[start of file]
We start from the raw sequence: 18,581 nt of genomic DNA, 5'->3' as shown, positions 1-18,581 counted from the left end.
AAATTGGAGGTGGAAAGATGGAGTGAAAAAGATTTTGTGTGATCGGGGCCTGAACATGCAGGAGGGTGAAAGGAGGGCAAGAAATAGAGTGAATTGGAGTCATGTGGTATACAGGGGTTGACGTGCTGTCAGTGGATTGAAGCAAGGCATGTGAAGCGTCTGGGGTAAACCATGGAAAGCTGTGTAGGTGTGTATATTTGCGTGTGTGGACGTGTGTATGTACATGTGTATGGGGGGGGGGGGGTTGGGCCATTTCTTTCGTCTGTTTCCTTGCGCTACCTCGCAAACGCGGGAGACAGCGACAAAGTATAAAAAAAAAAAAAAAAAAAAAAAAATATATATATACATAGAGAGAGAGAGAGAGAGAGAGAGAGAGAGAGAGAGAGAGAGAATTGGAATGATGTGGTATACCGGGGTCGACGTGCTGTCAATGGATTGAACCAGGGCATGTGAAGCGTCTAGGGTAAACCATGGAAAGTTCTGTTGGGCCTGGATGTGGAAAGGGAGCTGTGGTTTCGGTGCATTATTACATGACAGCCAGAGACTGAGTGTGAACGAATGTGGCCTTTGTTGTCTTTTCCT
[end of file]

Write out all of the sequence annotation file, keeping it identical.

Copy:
We start from the raw sequence: 18,581 nt of genomic DNA, 5'->3' as shown, positions 1-18,581 counted from the left end.
AAATTGGAGGTGGAAAGATGGAGTGAAAAAGATTTTGTGTGATCGGGGCCTGAACATGCAGGAGGGTGAAAGGAGGGCAAGAAATAGAGTGAATTGGAGTCATGTGGTATACAGGGGTTGACGTGCTGTCAGTGGATTGAAGCAAGGCATGTGAAGCGTCTGGGGTAAACCATGGAAAGCTGTGTAGGTGTGTATATTTGCGTGTGTGGACGTGTGTATGTACATGTGTATGGGGGGGGGGGGGTTGGGCCATTTCTTTCGTCTGTTTCCTTGCGCTACCTCGCAAACGCGGGAGACAGCGACAAAGTATAAAAAAAAAAAAAAAAAAAAAAAAATATATATATACATAGAGAGAGAGAGAGAGAGAGAGAGAGAGAGAGAGAGAGAGAGAATTGGAATGATGTGGTATACCGGGGTCGACGTGCTGTCAATGGATTGAACCAGGGCATGTGAAGCGTCTAGGGTAAACCATGGAAAGTTCTGTTGGGCCTGGATGTGGAAAGGGAGCTGTGGTTTCGGTGCATTATTACATGACAGCCAGAGACTGAGTGTGAACGAATGTGGCCTTTGTTGTCTTTTCCT